5
  1. I don't know [who's responsible].
  2. I don't know [who's the best person for this job].
  3. I don't know [what's best].

I'm assuming sentences 1–3 are grammatical. How are the parts in brackets analyzed? I know in relative clauses subject–auxiliary inversion doesn't occur, unlike here, so these aren't relative clauses, are they? Are these "fused relatives" or "content clauses" or what? What would a modern analysis be? (I'm not asking for anything detailed here, just the general structure and the relevant terminology, essentially.)

Related to the above:

  1. I don't know who responsible is.
  2. I don't know who the best person for this job is.
  3. I don't know what best is.

Sentence 4 sounds weird/wrong, 5 sounds okay(?), and 6 sounds okay if you're asking about the word "best", I suppose. How come it's sometimes possible to transform the original sentences like this?

2
  • I don't know [which person] is responsible. I don't know [which person] is the best for this job. I don't know [what thing] is best, or [what action] would be the best one. Jun 13 at 16:29
  • Indirect questions, and the fact that they generally follow the pattern 'I don't know what the answer to the question "Who is best?" is' → 'I don't know who is best' have been addressed many times. 1-3 are standard, as 405 says. 4 and 6 are incorrect; they should follow the usual pattern. 5' 'I don't know who's the best person for this job' would again be standard, but 5 requires that the verb come after the lengthy NP (the best person for this job). cf 3' ('I don't know what the best thing to do [given the fact that the Covid restrictions seem likely to stay with us for weeks yet] is.' Jun 13 at 18:48
1

In all cases, the elements in brackets are noun clauses, acting as the object of the verb "know". A simpler example would be, "I don't know [something]. The clauses in all three of your examples could be the "something", so they are noun clauses.

Example 2 is not grammatical because you've done sub-aux inversion. "I don't know who the best person for this job is" is correct, and it happens to be your 5th example.

Example 4 is nonsense.

You're right that example 6 could mean you don't know what the word "best" means, and could also mean, "I am incapable of assessing what 'best' would be in this situation", perhaps because you're unqualified, or because 'best' hasn't been adequately defined.

2
  • They are definitely clause, but not noun clause. This term is very irritating and that doesn't mean anything to me. Though you might argue that over the internet that term is used so many times. So does fake news and wrong info. Example 2 which you marked as ungrammatical is actually grammatical and correct, and in use. As for example 6, it is not prudent to analyse the meaning of a wrong sentence. Jul 24 at 6:36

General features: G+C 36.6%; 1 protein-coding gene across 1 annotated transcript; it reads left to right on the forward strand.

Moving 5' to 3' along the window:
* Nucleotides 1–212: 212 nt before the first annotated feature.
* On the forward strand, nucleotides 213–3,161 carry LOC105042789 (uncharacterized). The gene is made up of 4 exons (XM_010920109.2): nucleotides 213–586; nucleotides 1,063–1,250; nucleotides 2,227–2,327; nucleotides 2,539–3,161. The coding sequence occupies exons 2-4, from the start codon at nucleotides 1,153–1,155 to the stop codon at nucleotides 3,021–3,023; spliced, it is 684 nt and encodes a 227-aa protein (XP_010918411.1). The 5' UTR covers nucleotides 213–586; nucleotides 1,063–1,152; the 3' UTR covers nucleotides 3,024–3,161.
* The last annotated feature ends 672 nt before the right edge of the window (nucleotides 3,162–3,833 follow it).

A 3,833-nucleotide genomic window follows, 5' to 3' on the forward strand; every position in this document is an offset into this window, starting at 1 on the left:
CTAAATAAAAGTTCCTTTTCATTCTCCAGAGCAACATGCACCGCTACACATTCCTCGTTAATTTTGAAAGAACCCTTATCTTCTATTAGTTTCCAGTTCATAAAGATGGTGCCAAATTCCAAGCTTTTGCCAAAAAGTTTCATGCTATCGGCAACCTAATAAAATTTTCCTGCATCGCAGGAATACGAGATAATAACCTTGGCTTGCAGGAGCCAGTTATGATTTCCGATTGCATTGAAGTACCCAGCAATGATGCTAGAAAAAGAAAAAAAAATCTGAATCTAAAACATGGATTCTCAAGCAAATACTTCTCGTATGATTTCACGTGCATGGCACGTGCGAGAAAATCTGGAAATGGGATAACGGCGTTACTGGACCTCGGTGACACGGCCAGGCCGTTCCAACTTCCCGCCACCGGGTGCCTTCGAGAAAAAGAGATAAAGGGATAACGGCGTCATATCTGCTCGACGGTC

• Great answer. In the sixth example, I would probably disambiguate by putting the word “best” in quotation marks.
    – Davislor
    Nov 20 at 12:54
-1

A relative clause is a finite clause that modifies a noun and is a constituent of the noun phrase which has the noun as its head (for example, the umbrella that I borrowed).

Relative clauses can begin with a relative pronoun (such as which, that or who), a preposition and a relative pronoun (for example, to whom, for which) or no subordinator (for example, the umbrella I borrowed).

To identify a relative clause without a subordinator, we can insert a relative pronoun to see if the sentence still makes sense, for example, the umbrella (that) I borrowed.

Ref Grammarpedia


  1. I don't know [what's best].

This is ambiguous because of how "best" can be used. I suggest this should be either

I don't know [what's the best]

the best one or sort

I don't know [what's for the best]

the best decision.


I would suggest that point 4 through 6 all sound incorrect. Therefore the next three points I will correct

I don't know who the responsible person is.

Only animals or Humans can be responsible, we must use who or that. Also we are being specific so we use the definite article.


I don't know who the best person would be for this job


I don't know what would be the best

I don't know what would be for the best

using "would" introduces a possibility "what's the best alternative"


is; he/she/it form of be Ref C.E.D.

1
  • 1
    These are noun clauses, not relative clauses as they form the object of "know", and do not modify any noun
    – gotube
    Jun 14 at 22:49

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